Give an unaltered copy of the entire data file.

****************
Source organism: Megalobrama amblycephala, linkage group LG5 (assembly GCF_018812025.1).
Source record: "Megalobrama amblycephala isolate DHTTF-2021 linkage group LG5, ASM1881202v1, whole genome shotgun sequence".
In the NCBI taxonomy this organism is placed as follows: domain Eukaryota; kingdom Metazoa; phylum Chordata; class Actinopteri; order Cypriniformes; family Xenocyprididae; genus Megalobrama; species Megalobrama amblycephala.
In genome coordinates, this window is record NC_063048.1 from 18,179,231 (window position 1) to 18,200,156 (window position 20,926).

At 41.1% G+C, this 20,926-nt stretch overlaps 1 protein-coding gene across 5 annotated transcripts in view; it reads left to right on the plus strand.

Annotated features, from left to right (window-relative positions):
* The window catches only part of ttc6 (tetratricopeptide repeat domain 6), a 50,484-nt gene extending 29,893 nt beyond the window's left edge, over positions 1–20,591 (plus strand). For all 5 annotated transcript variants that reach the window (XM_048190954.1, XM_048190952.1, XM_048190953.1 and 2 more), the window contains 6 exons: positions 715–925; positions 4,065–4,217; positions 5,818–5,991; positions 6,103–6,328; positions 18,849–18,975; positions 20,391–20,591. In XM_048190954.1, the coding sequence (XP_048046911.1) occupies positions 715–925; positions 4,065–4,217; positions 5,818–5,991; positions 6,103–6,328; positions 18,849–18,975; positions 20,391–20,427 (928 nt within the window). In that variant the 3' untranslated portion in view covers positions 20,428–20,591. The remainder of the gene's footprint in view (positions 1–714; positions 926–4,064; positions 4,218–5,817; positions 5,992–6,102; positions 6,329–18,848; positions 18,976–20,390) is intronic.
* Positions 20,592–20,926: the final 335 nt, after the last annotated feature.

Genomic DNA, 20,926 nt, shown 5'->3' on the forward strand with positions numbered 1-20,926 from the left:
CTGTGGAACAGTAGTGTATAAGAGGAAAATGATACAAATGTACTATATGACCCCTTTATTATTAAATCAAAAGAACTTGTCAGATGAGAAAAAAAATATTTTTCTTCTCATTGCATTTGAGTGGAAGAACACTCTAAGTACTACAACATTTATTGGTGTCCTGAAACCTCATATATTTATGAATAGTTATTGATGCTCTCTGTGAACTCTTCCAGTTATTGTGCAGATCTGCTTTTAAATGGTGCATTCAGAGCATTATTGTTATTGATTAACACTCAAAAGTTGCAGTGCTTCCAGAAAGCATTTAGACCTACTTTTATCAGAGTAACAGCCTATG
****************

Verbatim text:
Source organism: Megalobrama amblycephala, linkage group LG5 (assembly GCF_018812025.1).
Source record: "Megalobrama amblycephala isolate DHTTF-2021 linkage group LG5, ASM1881202v1, whole genome shotgun sequence".
In the NCBI taxonomy this organism is placed as follows: domain Eukaryota; kingdom Metazoa; phylum Chordata; class Actinopteri; order Cypriniformes; family Xenocyprididae; genus Megalobrama; species Megalobrama amblycephala.
In genome coordinates, this window is record NC_063048.1 from 18,179,231 (window position 1) to 18,200,156 (window position 20,926).

At 41.1% G+C, this 20,926-nt stretch overlaps 1 protein-coding gene across 5 annotated transcripts in view; it reads left to right on the plus strand.

Annotated features, from left to right (window-relative positions):
* The window catches only part of ttc6 (tetratricopeptide repeat domain 6), a 50,484-nt gene extending 29,893 nt beyond the window's left edge, over positions 1–20,591 (plus strand). For all 5 annotated transcript variants that reach the window (XM_048190954.1, XM_048190952.1, XM_048190953.1 and 2 more), the window contains 6 exons: positions 715–925; positions 4,065–4,217; positions 5,818–5,991; positions 6,103–6,328; positions 18,849–18,975; positions 20,391–20,591. In XM_048190954.1, the coding sequence (XP_048046911.1) occupies positions 715–925; positions 4,065–4,217; positions 5,818–5,991; positions 6,103–6,328; positions 18,849–18,975; positions 20,391–20,427 (928 nt within the window). In that variant the 3' untranslated portion in view covers positions 20,428–20,591. The remainder of the gene's footprint in view (positions 1–714; positions 926–4,064; positions 4,218–5,817; positions 5,992–6,102; positions 6,329–18,848; positions 18,976–20,390) is intronic.
* Positions 20,592–20,926: the final 335 nt, after the last annotated feature.

Genomic DNA, 20,926 nt, shown 5'->3' on the forward strand with positions numbered 1-20,926 from the left:
CTGTGGAACAGTAGTGTATAAGAGGAAAATGATACAAATGTACTATATGACCCCTTTATTATTAAATCAAAAGAACTTGTCAGATGAGAAAAAAAATATTTTTCTTCTCATTGCATTTGAGTGGAAGAACACTCTAAGTACTACAACATTTATTGGTGTCCTGAAACCTCATATATTTATGAATAGTTATTGATGCTCTCTGTGAACTCTTCCAGTTATTGTGCAGATCTGCTTTTAAATGGTGCATTCAGAGCATTATTGTTATTGATTAACACTCAAAAGTTGCAGTGCTTCCAGAAAGCATTTAGACCTACTTTTATCAGAGTAACAGCCTATG